“Responsible AI is a leadership practice between technical and non-technical leaders. It’s really built around governance of how AI is developed and designed. And it includes policies, frameworks, processes, and procedures that cascade across the organization so that everyone is aware of what are the protocols and the guardrails that should be in place when you're developing AI.”

That “everyone” is not just business leaders, employees, and customers. It should include a wide range of stakeholders, such as vendors and the greater community, as well – even partnerships with academia or non-profits that represent groups that might be harmed by an AI application. “Because if you don’t include a broader group of stakeholders,” explains Elizabeth, “you could be missing some perspectives that would be extremely valuable in how you design your technology.”

But what is the best way to start building out your AI governance, and where does that responsibility sit within a business? In her perspective, responsible AI should be an organizational priority. Start with a team dedicated to responsible AI and explore how AI ethics and responsibility can fit within the culture of your particular organization. The priority needs to flow from the top down.

“The very first thing I always advise companies on,” says Elizabeth, “is to create AI ethics principles, or at least start somewhere to say, ‘We are attempting to, we are looking into, we seek to be transparent, we seek to be fair and equitable,’ because it does take time for an organization to unpack their entire AI lifecycle to figure out where they might need to prioritize efforts and budgets first.”

How responsible AI is impacting business and affecting change

For the organizations that are already going all-in on AI, how are they using it and doing it responsibly? Pega’s Director of Decisioning and AI Solutions, Peter van der Putten, described the sweet spots for AI application as: getting closer to customers, anticipating service issues, and improving the efficiency and effectiveness of operations.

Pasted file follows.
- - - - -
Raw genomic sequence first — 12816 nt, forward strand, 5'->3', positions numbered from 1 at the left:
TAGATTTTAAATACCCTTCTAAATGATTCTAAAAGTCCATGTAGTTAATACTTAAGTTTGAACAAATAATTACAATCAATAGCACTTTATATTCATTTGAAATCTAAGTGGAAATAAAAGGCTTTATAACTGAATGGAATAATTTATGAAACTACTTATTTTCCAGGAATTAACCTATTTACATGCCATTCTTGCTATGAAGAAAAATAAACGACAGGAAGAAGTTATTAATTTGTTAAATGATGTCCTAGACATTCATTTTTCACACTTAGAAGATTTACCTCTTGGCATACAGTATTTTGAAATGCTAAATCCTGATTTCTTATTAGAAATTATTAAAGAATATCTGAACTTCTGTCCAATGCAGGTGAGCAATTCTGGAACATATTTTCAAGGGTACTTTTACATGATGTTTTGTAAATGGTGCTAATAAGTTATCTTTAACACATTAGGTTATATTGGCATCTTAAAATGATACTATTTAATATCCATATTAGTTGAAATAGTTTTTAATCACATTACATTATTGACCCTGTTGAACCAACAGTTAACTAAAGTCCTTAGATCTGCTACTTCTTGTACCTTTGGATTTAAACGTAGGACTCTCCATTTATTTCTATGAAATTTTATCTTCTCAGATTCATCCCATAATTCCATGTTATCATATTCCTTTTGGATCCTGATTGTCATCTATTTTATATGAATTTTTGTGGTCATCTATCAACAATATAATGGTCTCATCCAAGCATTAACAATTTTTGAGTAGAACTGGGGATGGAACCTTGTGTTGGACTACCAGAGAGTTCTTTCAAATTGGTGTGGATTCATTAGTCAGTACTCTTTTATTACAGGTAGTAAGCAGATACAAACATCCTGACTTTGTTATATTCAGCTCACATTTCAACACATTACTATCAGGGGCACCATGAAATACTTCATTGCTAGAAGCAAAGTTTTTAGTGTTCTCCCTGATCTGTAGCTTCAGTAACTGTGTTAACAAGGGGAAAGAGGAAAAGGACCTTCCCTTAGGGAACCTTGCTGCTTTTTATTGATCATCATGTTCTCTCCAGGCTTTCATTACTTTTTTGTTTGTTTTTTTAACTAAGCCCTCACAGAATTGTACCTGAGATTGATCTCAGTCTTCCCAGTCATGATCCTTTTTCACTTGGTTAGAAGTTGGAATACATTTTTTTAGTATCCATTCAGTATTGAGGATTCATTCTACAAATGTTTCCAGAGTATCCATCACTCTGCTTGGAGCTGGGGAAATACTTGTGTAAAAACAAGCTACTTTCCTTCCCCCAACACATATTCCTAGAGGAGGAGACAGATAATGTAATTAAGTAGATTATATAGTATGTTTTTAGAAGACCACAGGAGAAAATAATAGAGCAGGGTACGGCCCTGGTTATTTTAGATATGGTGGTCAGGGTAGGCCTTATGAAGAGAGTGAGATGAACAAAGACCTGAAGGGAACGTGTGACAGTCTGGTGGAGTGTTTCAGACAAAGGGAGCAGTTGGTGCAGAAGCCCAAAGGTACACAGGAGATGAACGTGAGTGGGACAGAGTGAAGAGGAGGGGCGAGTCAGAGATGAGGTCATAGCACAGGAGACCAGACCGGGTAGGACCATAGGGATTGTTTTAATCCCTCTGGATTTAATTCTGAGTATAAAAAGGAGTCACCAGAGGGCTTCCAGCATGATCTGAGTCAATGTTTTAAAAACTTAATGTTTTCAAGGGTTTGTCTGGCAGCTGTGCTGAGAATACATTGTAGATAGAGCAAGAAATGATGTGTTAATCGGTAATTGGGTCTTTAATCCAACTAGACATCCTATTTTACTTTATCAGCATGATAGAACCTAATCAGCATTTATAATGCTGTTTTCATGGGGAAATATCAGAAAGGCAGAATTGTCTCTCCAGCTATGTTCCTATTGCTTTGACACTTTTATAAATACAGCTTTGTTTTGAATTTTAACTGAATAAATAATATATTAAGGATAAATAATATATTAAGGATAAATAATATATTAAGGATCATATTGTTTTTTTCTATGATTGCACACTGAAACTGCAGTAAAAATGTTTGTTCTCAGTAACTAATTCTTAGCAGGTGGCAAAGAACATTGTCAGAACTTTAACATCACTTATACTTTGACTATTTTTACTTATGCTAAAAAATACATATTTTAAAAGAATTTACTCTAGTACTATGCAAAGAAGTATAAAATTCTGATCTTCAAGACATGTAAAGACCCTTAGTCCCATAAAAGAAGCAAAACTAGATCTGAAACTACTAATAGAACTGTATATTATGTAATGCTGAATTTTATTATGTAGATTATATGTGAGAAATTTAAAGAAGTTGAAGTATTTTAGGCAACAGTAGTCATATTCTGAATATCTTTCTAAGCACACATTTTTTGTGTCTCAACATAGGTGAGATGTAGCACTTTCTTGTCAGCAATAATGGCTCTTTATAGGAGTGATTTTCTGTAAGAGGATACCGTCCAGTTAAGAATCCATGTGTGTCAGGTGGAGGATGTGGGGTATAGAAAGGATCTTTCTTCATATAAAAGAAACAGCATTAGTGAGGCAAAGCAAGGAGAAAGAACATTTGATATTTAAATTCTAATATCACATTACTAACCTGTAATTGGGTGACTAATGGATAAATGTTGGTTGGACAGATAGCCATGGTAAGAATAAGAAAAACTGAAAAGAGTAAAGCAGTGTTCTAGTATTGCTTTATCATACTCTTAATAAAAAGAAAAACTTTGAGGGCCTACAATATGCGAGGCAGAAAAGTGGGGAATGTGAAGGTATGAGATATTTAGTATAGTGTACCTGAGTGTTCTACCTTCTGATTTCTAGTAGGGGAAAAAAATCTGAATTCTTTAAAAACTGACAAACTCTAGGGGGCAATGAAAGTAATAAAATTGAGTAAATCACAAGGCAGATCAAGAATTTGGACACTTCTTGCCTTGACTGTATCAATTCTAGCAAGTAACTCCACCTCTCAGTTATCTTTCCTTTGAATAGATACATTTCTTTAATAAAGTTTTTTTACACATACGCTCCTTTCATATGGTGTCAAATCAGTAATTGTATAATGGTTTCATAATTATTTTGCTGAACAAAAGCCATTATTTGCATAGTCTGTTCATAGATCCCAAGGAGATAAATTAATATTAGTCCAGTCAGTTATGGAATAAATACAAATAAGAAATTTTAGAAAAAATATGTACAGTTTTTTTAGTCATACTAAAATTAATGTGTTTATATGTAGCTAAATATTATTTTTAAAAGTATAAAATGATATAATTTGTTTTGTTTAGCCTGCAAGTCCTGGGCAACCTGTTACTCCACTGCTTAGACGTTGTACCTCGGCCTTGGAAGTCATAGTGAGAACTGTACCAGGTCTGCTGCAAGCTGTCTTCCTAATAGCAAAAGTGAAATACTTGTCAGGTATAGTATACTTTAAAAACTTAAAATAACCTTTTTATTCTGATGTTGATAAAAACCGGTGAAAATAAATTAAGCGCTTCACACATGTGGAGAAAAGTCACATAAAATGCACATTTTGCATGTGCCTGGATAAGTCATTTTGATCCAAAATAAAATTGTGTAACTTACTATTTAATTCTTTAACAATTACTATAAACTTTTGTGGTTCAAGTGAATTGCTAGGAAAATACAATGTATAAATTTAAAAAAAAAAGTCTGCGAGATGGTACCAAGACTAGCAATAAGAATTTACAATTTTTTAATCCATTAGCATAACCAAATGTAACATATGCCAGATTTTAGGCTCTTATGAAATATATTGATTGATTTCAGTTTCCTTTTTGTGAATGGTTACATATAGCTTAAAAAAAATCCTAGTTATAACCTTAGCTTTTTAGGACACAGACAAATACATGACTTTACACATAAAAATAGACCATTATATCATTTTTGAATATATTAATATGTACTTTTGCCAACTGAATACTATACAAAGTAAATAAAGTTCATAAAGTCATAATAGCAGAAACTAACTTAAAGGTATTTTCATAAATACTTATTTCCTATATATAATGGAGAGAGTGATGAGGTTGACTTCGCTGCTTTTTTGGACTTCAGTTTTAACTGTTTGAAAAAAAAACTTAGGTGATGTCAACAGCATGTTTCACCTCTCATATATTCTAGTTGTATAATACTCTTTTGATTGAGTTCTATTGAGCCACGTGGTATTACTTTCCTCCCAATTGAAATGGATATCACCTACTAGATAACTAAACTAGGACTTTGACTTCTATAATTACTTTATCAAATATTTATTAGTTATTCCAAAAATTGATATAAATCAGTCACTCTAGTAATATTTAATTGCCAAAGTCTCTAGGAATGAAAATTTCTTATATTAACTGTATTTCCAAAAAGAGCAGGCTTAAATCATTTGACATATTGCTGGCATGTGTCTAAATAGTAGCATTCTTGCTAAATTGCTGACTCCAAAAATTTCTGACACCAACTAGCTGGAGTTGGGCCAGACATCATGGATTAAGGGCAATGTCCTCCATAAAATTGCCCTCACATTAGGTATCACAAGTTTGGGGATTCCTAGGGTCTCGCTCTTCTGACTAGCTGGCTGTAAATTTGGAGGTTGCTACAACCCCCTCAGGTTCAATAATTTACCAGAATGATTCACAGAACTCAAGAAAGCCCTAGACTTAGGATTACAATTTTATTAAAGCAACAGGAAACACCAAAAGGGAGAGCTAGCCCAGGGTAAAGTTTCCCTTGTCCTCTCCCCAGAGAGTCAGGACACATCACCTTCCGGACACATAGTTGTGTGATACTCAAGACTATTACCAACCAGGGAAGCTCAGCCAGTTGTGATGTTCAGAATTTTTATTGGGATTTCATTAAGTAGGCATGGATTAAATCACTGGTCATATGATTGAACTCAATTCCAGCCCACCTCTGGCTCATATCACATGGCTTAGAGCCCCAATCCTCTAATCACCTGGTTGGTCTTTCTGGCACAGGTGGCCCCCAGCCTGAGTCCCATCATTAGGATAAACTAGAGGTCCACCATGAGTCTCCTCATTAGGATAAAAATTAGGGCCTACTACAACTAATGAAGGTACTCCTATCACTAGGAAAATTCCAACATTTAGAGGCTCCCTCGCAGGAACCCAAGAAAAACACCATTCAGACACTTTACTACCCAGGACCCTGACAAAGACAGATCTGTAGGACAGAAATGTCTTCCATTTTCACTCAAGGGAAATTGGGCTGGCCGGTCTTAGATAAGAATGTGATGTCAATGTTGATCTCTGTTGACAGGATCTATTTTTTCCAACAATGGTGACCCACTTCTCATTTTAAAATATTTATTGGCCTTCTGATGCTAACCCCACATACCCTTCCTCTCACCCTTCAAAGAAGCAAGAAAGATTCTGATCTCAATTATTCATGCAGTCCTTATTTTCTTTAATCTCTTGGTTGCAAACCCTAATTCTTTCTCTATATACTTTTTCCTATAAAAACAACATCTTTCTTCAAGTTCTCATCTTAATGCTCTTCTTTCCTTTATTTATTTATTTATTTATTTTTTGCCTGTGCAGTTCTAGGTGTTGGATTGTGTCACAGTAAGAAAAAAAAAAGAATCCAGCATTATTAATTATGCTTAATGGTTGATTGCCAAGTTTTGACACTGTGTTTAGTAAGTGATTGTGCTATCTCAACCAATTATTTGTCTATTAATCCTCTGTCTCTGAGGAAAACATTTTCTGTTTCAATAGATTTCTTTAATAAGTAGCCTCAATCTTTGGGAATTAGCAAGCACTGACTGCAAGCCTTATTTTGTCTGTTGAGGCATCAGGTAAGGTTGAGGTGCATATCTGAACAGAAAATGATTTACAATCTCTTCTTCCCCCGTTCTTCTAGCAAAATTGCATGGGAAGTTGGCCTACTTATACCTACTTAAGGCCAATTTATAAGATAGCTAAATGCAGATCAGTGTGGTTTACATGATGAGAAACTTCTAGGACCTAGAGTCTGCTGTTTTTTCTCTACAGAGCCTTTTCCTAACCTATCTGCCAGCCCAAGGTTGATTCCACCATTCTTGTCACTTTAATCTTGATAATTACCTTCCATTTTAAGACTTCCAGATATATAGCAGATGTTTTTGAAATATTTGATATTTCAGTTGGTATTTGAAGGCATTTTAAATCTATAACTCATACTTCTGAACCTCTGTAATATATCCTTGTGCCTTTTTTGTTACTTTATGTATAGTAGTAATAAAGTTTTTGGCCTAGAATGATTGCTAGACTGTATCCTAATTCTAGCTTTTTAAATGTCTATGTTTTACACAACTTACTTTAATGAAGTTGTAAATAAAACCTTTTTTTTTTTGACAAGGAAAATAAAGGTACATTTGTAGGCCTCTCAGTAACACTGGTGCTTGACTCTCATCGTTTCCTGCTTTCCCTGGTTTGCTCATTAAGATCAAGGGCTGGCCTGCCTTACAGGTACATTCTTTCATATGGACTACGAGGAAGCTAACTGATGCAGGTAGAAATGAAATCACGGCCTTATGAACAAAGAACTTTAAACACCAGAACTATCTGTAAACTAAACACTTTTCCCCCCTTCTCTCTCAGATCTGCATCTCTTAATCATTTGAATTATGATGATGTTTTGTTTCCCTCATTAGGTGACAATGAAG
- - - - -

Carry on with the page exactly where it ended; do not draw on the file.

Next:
“I think in getting closer to your customers, you see industries where companies have direct relationships and know their customers, like banks, insurance companies, and telcos. They have a lot of data about their customer’s behavior. On the side of running your business better, you have industries where they have a lot of processes that are kind of similar and repeatable – lots of data around supply chain or logistics or any of those types of process-heavy industries.”

More and more, organizations are looking at their top-level strategic objectives and thinking about how they can use AI to transform at the core of their operations and be competitive – to reduce churn, for example, or using AI-based automation to work smarter and faster. 

“Really look at your top-level company objectives,” advises Peter. To determine where to start with AI or how to best apply it, ask yourself, “What are your biggest problems for the company as a whole? How are you going to remain competitive?” Then look within the organization to find C-level leaders that are aligned with that goal.

Also consider the risks versus the rewards of AI. The issues of responsibility and ethical use cannot be decoupled from the application of AI. In fact, they are drivers of success.

Peter explains, “I think if we do a better job at ethics, the rewards will be higher. It’s the only way to have a long-term, sustainable approach.” That means incorporating measures to address concerns like bias avoidance and transparency, but also doing more. 

“It’s not enough to build an AI that’s bias free or transparent,” says Peter. “The AI should work towards the goals of the customer… the only way people will trust AI is if it’s being used towards the benefits of the customer and the consumer.”

Want to find out more? Watch the webinar replay and get the full story!

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About the Author

Leanne Russell is a writer focused on how technology can help improve outcomes for consumers, workers, organizations, and communities.